Services at St.Paisius were held in the tiny original church which was much like a log cabin. A beautiful new church has since been constructed there. The Orthodox nuns dress in black head to toe, wearing a head covering that has a drape behind it. I could see only their faces from mid forehead to chin and mid cheek on each side. I heard their voices chanting in church, the sound of angels. The service was long, and although I was tired from my traveling I was entranced, savoring every minute. I prayed that my trip would be a chance for God to continue to heal me and to show me things about myself that were lessons I was destined to learn.
Most importantly, I had come to pray that God would sever me cosmically from my ex husband. Even though the divorce and the church divorce were final by then, I felt the power of the sacrament still holding us together. I had taken to lying in my bed at night using my fingers to act as scissors making a cutting motion just above my heart, metaphorically willing away the emotional strings that still connected me to him.
Each morning before the sun rose, the church bells beckoned and I’d walk in my long skirt, baggy sweatshirt and head covering from my quarters to the intimate candlelit church. During my walk I’d feel the power of the moon shining brightly over Mount Graham, the tallest mountain in Southern Arizona. I’d hear coyotes wailing, feeling secluded with God in a blanket of healing energy. Occasionally I would get to church as some of the sisters approached, their long black robes flowing behind them in the moonlight. Many were young and I wondered how they could know they were meant to be nuns. Yet they seemed so serene, and certain. I have heard them described as “prayer warriors.” Secluded in the monastery their primary role is to pray, like a front line defense for all of us.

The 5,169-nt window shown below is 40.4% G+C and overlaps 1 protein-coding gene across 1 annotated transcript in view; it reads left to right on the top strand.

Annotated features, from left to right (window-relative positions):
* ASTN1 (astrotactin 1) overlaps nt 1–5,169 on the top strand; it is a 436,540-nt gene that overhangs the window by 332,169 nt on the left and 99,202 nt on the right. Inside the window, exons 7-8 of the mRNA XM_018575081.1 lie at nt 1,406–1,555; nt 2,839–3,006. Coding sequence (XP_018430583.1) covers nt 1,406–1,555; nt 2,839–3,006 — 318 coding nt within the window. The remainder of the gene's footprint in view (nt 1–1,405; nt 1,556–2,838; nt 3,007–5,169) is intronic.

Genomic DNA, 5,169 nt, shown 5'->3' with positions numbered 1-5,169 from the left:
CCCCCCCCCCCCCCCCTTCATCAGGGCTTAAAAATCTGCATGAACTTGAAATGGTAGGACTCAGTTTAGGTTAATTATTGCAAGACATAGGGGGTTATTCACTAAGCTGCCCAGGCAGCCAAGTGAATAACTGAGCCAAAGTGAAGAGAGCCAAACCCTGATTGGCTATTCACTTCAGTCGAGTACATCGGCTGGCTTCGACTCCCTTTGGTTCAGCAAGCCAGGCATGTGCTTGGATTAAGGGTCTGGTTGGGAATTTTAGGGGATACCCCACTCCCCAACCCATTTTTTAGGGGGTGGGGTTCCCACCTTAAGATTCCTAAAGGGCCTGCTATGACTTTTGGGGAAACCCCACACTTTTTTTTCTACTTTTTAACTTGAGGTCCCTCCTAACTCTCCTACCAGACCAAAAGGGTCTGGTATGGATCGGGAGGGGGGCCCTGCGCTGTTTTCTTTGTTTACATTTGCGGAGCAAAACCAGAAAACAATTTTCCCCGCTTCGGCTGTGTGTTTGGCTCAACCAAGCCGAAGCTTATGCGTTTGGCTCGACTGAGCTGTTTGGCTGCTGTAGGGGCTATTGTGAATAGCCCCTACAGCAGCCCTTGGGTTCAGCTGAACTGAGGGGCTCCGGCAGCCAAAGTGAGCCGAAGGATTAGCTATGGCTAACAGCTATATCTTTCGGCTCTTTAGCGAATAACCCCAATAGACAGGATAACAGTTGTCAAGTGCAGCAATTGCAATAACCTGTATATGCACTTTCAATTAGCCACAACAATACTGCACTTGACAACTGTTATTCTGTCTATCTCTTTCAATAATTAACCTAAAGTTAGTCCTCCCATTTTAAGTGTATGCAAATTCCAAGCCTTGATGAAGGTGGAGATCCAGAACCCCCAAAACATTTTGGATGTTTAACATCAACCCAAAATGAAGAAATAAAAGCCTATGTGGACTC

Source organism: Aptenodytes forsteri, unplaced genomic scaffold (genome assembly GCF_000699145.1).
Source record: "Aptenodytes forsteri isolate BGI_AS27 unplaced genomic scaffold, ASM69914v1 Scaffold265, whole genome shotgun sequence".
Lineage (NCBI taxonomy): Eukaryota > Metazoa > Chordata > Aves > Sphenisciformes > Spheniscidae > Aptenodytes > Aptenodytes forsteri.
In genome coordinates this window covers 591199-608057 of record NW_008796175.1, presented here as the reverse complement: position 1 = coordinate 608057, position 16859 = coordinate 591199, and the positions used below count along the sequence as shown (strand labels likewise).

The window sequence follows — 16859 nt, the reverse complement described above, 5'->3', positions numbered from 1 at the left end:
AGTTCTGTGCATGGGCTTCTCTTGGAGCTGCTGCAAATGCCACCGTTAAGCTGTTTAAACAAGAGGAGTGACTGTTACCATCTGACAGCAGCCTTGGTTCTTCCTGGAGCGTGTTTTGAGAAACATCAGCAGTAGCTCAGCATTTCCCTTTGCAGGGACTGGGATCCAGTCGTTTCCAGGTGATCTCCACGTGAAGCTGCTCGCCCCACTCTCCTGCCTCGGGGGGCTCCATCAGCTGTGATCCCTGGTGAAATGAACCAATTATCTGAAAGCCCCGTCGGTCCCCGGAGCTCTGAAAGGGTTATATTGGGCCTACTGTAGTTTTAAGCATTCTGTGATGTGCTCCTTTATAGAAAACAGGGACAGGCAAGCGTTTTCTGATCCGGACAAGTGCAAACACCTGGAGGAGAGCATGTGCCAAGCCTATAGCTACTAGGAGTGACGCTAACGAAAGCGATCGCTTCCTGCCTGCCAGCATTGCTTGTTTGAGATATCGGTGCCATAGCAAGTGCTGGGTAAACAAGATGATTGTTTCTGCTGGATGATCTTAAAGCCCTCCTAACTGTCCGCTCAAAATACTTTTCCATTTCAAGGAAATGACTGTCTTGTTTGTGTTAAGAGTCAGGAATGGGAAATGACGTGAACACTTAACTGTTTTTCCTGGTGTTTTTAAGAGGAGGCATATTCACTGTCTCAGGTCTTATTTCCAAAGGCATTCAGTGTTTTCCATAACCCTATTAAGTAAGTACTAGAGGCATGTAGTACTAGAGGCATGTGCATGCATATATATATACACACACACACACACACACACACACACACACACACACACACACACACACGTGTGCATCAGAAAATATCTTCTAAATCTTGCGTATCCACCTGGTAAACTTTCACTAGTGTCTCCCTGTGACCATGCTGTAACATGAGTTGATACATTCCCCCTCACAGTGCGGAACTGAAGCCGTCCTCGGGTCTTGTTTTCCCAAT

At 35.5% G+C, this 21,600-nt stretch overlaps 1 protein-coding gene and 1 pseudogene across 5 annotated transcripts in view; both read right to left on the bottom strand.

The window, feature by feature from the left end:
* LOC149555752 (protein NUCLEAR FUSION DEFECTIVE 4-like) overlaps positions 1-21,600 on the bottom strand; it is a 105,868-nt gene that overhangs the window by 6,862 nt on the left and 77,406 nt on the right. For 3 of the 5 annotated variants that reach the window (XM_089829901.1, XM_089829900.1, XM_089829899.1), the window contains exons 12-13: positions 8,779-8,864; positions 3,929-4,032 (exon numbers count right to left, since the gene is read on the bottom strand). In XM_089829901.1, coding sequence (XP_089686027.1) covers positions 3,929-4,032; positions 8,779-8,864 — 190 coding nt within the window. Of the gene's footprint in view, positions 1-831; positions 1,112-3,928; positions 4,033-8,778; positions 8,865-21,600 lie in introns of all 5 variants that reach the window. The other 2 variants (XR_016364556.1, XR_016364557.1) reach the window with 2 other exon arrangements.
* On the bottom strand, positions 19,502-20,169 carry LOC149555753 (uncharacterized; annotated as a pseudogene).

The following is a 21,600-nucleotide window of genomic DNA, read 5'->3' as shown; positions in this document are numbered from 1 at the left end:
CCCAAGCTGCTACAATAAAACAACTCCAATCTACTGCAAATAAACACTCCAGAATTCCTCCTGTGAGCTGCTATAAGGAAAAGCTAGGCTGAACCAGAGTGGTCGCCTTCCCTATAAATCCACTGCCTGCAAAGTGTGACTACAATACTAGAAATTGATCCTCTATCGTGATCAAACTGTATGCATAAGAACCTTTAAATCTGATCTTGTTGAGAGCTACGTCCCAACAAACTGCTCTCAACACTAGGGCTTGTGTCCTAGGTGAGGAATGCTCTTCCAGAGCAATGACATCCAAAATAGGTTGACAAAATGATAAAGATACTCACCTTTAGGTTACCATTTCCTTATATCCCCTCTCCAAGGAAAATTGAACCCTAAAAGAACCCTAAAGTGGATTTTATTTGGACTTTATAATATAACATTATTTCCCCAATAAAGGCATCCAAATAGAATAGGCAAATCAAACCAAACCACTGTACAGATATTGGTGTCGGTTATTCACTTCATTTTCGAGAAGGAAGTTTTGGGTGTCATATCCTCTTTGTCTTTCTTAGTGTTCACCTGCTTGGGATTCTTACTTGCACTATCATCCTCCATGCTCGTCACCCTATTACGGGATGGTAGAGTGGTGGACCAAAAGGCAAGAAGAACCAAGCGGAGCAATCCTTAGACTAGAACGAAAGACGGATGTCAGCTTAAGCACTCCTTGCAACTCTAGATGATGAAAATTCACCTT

Throughout my visit I stood for long hours in services surrounded by these sisters, feeling closer and closer to God and letting their sweet chanting and singing pour into my soul, a healing medicine. Between services I stayed in solitude praying and reading Path to Sanity uncovering the spiritual basis for the wounds that counselor Sharon had identified with psychological terms. I saw FP in the pages, and myself, and others diagnosed by the Holy Fathers. I read the prescribed practices for restoring our souls through letting go of spiritual strongholds. It made me realize that we are all wounded by life’s events, but the difference in people really comes down to whether we succumb to the wounds and stay broken or whether we take the path to transcendence, rising from the ashes to a new self.
All too soon it was time to leave St. Paisius. As wistful as my time was there, I sensed that God had important work for me to do “in the world,” although I couldn’t see clearly what was next. I drove back to Phoenix still without technology. I wanted total silence to take in all that I had experienced. I wanted to savor the sweetness as long as I could. I was learning to let go and trust myself, and I knew when I got home I would incorporate regular times of solitude into my life. Although I had no idea what was ahead, I trusted that God would show me when I got back to Iowa.